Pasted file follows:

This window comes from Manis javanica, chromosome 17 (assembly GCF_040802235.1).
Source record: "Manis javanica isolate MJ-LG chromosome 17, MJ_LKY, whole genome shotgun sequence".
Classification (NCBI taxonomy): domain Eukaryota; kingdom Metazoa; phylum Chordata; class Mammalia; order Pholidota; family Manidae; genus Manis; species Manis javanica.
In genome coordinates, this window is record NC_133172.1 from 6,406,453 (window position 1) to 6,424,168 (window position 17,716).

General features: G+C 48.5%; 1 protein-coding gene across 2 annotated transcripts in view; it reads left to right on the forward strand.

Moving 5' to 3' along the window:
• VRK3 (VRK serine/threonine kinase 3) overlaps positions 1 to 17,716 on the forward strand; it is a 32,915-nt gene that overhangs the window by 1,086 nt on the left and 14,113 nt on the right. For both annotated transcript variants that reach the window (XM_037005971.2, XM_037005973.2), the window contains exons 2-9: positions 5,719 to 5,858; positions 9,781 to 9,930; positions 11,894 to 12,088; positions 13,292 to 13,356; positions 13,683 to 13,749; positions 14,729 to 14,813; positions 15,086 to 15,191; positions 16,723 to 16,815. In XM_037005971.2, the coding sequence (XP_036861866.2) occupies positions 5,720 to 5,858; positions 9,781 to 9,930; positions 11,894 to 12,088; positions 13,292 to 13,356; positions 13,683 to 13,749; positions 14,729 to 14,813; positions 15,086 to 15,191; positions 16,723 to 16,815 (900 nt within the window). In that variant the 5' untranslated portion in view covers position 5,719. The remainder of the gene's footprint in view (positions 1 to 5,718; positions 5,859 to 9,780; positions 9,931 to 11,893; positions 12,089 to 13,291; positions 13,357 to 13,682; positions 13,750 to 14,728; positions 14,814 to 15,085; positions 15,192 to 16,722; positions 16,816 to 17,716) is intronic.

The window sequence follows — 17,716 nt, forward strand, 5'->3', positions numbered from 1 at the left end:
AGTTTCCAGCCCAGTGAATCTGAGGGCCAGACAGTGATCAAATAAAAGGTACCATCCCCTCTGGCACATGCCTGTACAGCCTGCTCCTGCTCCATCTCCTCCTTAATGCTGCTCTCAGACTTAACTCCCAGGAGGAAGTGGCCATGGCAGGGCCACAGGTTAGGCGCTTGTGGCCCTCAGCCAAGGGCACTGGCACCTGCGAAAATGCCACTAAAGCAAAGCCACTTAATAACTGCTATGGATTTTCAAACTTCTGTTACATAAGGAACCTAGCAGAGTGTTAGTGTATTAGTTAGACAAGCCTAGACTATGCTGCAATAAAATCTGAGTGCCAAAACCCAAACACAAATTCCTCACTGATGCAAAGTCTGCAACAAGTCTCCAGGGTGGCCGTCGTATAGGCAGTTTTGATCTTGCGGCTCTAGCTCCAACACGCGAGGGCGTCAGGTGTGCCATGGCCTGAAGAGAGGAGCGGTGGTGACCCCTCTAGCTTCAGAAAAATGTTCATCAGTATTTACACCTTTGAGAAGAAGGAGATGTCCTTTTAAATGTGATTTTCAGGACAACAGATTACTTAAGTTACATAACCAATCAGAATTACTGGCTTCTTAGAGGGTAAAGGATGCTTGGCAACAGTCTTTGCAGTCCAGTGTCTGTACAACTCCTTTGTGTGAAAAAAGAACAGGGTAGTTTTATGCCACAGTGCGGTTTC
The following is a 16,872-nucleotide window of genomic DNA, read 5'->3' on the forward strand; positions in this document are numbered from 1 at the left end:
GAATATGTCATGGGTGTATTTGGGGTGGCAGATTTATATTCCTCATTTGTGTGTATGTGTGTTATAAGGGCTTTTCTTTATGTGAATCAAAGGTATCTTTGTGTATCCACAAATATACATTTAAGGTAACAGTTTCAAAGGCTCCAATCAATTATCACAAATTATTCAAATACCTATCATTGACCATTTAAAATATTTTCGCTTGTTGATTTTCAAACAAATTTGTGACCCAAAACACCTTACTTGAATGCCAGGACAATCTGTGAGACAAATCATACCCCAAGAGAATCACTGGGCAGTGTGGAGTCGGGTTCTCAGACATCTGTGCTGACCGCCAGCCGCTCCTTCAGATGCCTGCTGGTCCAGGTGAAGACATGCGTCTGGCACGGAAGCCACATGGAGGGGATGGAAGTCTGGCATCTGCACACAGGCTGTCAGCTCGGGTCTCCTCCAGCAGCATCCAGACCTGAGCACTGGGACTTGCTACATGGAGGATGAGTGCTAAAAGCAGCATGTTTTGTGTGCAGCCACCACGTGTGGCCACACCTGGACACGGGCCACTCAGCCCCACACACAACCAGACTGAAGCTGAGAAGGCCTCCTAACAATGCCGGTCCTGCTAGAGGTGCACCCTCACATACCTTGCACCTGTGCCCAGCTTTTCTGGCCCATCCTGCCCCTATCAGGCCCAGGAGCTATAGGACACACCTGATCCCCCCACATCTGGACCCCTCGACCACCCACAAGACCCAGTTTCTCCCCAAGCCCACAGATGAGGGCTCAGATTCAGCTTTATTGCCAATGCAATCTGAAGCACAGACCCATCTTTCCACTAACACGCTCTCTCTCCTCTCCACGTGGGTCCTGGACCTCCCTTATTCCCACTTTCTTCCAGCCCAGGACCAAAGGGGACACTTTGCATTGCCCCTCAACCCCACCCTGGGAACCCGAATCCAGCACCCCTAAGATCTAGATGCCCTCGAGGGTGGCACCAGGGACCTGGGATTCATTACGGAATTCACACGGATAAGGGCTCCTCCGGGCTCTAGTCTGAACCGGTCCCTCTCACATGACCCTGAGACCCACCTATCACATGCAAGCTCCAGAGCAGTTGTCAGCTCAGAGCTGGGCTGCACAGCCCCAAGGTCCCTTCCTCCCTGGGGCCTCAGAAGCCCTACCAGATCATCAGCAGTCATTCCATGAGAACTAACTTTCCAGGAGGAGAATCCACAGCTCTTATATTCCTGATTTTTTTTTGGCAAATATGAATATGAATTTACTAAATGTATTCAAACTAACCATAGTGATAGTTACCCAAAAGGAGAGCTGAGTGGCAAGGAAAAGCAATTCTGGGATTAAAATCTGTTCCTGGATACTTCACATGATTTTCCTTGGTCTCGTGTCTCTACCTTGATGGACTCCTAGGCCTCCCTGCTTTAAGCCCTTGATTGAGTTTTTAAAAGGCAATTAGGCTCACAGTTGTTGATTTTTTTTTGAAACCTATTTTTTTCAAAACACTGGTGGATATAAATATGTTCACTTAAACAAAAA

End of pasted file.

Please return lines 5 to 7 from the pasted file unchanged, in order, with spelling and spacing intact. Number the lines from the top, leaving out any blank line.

General features: G+C 48.5%; 1 protein-coding gene across 2 annotated transcripts in view; it reads left to right on the forward strand.

Moving 5' to 3' along the window:
• VRK3 (VRK serine/threonine kinase 3) overlaps positions 1 to 17,716 on the forward strand; it is a 32,915-nt gene that overhangs the window by 1,086 nt on the left and 14,113 nt on the right. For both annotated transcript variants that reach the window (XM_037005971.2, XM_037005973.2), the window contains exons 2-9: positions 5,719 to 5,858; positions 9,781 to 9,930; positions 11,894 to 12,088; positions 13,292 to 13,356; positions 13,683 to 13,749; positions 14,729 to 14,813; positions 15,086 to 15,191; positions 16,723 to 16,815. In XM_037005971.2, the coding sequence (XP_036861866.2) occupies positions 5,720 to 5,858; positions 9,781 to 9,930; positions 11,894 to 12,088; positions 13,292 to 13,356; positions 13,683 to 13,749; positions 14,729 to 14,813; positions 15,086 to 15,191; positions 16,723 to 16,815 (900 nt within the window). In that variant the 5' untranslated portion in view covers position 5,719. The remainder of the gene's footprint in view (positions 1 to 5,718; positions 5,859 to 9,780; positions 9,931 to 11,893; positions 12,089 to 13,291; positions 13,357 to 13,682; positions 13,750 to 14,728; positions 14,814 to 15,085; positions 15,192 to 16,722; positions 16,816 to 17,716) is intronic.